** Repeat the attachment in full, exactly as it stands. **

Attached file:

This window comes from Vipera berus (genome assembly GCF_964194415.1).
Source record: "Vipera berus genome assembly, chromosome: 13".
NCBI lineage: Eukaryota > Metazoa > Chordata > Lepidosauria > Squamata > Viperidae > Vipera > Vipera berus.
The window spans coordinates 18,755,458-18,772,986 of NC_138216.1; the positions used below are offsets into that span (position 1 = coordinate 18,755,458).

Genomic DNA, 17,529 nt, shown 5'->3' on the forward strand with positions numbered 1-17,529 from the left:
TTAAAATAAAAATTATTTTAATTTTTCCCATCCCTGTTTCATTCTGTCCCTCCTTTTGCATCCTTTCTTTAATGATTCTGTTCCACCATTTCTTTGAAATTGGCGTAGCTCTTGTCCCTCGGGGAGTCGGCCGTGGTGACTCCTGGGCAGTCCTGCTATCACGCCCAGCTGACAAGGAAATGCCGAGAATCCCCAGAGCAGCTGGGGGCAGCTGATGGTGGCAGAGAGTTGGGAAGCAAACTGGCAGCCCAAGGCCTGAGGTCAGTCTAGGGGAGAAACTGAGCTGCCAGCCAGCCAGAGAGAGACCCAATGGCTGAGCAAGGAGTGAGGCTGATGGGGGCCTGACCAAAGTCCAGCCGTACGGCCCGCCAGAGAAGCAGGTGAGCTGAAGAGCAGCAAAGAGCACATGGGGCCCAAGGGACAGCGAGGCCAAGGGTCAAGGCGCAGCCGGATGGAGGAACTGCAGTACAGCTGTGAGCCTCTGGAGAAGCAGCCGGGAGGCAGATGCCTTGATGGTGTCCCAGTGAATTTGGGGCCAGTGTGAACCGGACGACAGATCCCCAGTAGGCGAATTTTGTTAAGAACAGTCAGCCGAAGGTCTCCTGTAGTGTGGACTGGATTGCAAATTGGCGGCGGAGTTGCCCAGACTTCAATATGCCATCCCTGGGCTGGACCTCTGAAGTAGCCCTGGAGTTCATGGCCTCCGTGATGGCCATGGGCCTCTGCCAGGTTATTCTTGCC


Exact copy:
This window comes from Vipera berus (genome assembly GCF_964194415.1).
Source record: "Vipera berus genome assembly, chromosome: 13".
NCBI lineage: Eukaryota > Metazoa > Chordata > Lepidosauria > Squamata > Viperidae > Vipera > Vipera berus.
The window spans coordinates 18,755,458-18,772,986 of NC_138216.1; the positions used below are offsets into that span (position 1 = coordinate 18,755,458).

Genomic DNA, 17,529 nt, shown 5'->3' on the forward strand with positions numbered 1-17,529 from the left:
TTAAAATAAAAATTATTTTAATTTTTCCCATCCCTGTTTCATTCTGTCCCTCCTTTTGCATCCTTTCTTTAATGATTCTGTTCCACCATTTCTTTGAAATTGGCGTAGCTCTTGTCCCTCGGGGAGTCGGCCGTGGTGACTCCTGGGCAGTCCTGCTATCACGCCCAGCTGACAAGGAAATGCCGAGAATCCCCAGAGCAGCTGGGGGCAGCTGATGGTGGCAGAGAGTTGGGAAGCAAACTGGCAGCCCAAGGCCTGAGGTCAGTCTAGGGGAGAAACTGAGCTGCCAGCCAGCCAGAGAGAGACCCAATGGCTGAGCAAGGAGTGAGGCTGATGGGGGCCTGACCAAAGTCCAGCCGTACGGCCCGCCAGAGAAGCAGGTGAGCTGAAGAGCAGCAAAGAGCACATGGGGCCCAAGGGACAGCGAGGCCAAGGGTCAAGGCGCAGCCGGATGGAGGAACTGCAGTACAGCTGTGAGCCTCTGGAGAAGCAGCCGGGAGGCAGATGCCTTGATGGTGTCCCAGTGAATTTGGGGCCAGTGTGAACCGGACGACAGATCCCCAGTAGGCGAATTTTGTTAAGAACAGTCAGCCGAAGGTCTCCTGTAGTGTGGACTGGATTGCAAATTGGCGGCGGAGTTGCCCAGACTTCAATATGCCATCCCTGGGCTGGACCTCTGAAGTAGCCCTGGAGTTCATGGCCTCCGTGATGGCCATGGGCCTCTGCCAGGTTATTCTTGCC